The Neon R/T disappeared briefly, but came back for 2001. Trim levels now included SE, ES, SXT, and R/T, with the Dodge Neon SRT-4 at the top of the ladder. Fun new features included 15 inch alloy wheels on the ES and SXT, along with a single disc CD player and standard power locks across the lineup. The rear windows never ended up getting the power treatment.
So, How Come the Dodge Neon Didn’t Overtake the Honda Civic?
There are a lot of similarities between the two vehicles, as well as other low price/high fuel economy compact cars of their caliber. The Neon has a slightly larger wheelbase by less than two inches. The fuel economy is similar, with the early Neon reporting around 30 mpg on the city streets and 36 mpg on the highways. Honda was doing slightly better in the late 1990s, with Civic models managing around 36 mpg in the city. Still, Jeeps were selling like hotcakes, so it couldn’t all be centered around gas prices.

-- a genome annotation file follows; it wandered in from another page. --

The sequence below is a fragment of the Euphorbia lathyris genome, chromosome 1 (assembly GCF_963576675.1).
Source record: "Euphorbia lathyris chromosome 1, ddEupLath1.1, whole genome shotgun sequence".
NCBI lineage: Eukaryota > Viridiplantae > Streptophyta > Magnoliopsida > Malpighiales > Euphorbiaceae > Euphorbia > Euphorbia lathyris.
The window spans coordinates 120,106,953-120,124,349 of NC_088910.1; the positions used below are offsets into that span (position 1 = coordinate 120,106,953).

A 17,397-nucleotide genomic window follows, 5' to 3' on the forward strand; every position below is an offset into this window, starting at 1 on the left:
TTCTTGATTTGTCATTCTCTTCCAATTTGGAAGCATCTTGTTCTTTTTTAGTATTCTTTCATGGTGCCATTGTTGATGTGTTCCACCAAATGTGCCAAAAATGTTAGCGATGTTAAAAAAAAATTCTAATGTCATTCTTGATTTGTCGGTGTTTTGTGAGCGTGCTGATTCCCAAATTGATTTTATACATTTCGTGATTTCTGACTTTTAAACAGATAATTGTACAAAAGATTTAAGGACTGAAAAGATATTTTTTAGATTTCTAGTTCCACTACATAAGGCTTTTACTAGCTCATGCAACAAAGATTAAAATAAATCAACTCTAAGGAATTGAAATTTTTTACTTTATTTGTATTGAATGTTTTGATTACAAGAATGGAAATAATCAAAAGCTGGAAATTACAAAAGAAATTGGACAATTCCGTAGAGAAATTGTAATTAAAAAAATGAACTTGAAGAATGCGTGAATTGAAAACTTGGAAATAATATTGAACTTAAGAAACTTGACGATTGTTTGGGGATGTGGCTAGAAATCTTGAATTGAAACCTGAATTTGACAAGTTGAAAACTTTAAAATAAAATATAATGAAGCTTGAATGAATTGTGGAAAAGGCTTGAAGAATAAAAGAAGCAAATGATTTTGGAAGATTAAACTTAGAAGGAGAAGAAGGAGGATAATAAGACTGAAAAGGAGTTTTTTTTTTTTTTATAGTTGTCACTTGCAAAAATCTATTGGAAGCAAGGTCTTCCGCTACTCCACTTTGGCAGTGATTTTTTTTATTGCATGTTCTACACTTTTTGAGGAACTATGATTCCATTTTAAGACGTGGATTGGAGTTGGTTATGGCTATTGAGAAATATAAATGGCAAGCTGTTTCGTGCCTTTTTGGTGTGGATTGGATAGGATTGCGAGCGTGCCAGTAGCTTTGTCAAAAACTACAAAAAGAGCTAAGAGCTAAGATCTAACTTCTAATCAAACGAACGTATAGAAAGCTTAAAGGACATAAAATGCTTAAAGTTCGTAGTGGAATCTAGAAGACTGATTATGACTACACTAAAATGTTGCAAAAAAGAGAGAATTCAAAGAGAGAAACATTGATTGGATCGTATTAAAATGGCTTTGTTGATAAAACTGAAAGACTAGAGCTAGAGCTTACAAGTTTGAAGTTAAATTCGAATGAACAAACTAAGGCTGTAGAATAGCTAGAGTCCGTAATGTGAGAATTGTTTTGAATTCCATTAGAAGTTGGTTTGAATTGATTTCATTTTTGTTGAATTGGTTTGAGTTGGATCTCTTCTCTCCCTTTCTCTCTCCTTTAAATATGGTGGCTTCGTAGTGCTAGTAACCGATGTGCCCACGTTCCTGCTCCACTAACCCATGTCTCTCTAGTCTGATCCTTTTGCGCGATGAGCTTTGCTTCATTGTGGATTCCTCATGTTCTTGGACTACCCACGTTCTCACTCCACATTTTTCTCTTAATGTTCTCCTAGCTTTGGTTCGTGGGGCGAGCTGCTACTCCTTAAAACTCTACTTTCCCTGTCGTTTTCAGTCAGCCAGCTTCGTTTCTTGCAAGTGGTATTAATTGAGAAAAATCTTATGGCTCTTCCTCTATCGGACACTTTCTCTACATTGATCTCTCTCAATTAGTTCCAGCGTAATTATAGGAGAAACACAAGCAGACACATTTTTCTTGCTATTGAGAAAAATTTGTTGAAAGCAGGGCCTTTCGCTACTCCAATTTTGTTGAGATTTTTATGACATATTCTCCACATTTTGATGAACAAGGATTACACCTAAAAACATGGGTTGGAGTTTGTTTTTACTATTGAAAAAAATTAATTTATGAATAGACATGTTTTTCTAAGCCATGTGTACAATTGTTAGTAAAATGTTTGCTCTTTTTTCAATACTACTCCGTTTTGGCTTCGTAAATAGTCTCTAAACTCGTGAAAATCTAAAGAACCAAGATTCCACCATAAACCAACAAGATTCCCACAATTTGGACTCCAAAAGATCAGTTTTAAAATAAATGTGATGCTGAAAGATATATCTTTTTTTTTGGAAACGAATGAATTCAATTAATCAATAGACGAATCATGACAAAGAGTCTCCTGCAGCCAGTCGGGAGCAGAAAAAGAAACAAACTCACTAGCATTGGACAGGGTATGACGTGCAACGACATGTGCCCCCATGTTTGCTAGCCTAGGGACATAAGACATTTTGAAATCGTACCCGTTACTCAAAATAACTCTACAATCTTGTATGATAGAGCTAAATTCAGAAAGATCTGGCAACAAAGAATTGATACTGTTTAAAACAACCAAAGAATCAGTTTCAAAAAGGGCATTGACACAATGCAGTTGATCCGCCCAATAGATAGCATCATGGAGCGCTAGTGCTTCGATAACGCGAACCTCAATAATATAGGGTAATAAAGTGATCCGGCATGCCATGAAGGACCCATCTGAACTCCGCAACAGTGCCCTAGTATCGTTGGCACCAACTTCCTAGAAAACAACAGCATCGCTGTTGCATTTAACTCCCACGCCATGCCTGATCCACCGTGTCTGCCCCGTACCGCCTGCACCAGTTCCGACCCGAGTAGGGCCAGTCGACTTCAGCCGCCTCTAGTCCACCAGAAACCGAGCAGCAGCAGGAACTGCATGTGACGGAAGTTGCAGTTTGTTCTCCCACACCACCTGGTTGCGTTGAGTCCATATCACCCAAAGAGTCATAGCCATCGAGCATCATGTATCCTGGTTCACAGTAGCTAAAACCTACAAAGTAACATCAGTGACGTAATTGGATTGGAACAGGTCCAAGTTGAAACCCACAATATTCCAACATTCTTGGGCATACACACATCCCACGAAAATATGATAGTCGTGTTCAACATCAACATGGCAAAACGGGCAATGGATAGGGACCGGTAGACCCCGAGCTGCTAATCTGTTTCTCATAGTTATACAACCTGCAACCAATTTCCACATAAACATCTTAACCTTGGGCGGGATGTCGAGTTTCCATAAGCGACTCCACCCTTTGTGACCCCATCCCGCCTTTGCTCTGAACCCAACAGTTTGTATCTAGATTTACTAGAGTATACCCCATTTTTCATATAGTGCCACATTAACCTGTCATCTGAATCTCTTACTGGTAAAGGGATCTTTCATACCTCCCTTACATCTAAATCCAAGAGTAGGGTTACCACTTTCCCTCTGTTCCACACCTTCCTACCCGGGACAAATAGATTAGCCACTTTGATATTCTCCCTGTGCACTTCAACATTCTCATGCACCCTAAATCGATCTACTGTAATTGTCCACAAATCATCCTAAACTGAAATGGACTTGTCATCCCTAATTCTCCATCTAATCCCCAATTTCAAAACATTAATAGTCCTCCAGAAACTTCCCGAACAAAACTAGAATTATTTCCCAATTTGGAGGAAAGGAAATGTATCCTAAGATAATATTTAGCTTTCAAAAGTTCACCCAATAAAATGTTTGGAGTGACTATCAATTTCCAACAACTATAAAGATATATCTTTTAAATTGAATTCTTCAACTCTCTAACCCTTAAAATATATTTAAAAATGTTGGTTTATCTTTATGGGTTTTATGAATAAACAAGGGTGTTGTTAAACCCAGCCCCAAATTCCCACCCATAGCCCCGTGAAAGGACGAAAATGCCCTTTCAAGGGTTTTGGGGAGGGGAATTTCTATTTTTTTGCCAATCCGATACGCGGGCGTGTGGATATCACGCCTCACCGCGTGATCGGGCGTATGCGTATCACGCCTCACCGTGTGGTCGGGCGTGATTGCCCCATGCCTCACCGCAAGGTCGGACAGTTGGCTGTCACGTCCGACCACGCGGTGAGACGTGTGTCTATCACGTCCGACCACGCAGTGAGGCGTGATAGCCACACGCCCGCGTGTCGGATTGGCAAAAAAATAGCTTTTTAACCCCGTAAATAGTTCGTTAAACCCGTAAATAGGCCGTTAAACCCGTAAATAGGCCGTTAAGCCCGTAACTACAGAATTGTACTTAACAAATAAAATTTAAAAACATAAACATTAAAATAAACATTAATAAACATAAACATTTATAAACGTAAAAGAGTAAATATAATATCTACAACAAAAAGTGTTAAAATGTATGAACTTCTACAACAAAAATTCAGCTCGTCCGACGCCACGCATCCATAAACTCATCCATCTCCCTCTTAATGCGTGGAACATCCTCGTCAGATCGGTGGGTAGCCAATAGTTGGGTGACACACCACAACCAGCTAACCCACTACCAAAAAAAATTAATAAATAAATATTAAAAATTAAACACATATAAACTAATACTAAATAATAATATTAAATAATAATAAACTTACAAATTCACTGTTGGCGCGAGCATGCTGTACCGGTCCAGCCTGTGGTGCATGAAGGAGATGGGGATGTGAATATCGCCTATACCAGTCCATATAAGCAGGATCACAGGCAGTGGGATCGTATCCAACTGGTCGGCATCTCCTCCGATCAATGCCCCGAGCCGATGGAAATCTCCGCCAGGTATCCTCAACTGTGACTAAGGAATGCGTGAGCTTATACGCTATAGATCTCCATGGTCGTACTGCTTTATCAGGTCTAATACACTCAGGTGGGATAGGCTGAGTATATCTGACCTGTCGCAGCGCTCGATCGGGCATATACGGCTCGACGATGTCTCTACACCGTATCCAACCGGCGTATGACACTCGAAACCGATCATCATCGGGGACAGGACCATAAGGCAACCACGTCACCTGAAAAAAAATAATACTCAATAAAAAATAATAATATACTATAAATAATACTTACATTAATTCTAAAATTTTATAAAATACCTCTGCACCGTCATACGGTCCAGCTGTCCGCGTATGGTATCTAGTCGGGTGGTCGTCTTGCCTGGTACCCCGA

It wasn’t the crank windows in the rear, either. The Dodge Neon was taken down by the concept of safety. Side airbags weren’t introduced as an option until the 2001 model, and there were issues with the head restraints. The IIHS actually used the word “disaster” to describe the Neon, which doesn’t bode well for a popular daily driver.
The Dodge Caliber was waiting in the wings to take the Neon’s place. While a hatchback seemed a strange successor, it was clear that the Neon’s time was up.
Somewhere in the collective consciousness of the American automotive industry are fond memories of the Dodge Neon, or Plymouth Neon, if you prefer. In Mexico, a third generation Neon lives today. Will it make it north of the border for a triumphant return? Only time will tell.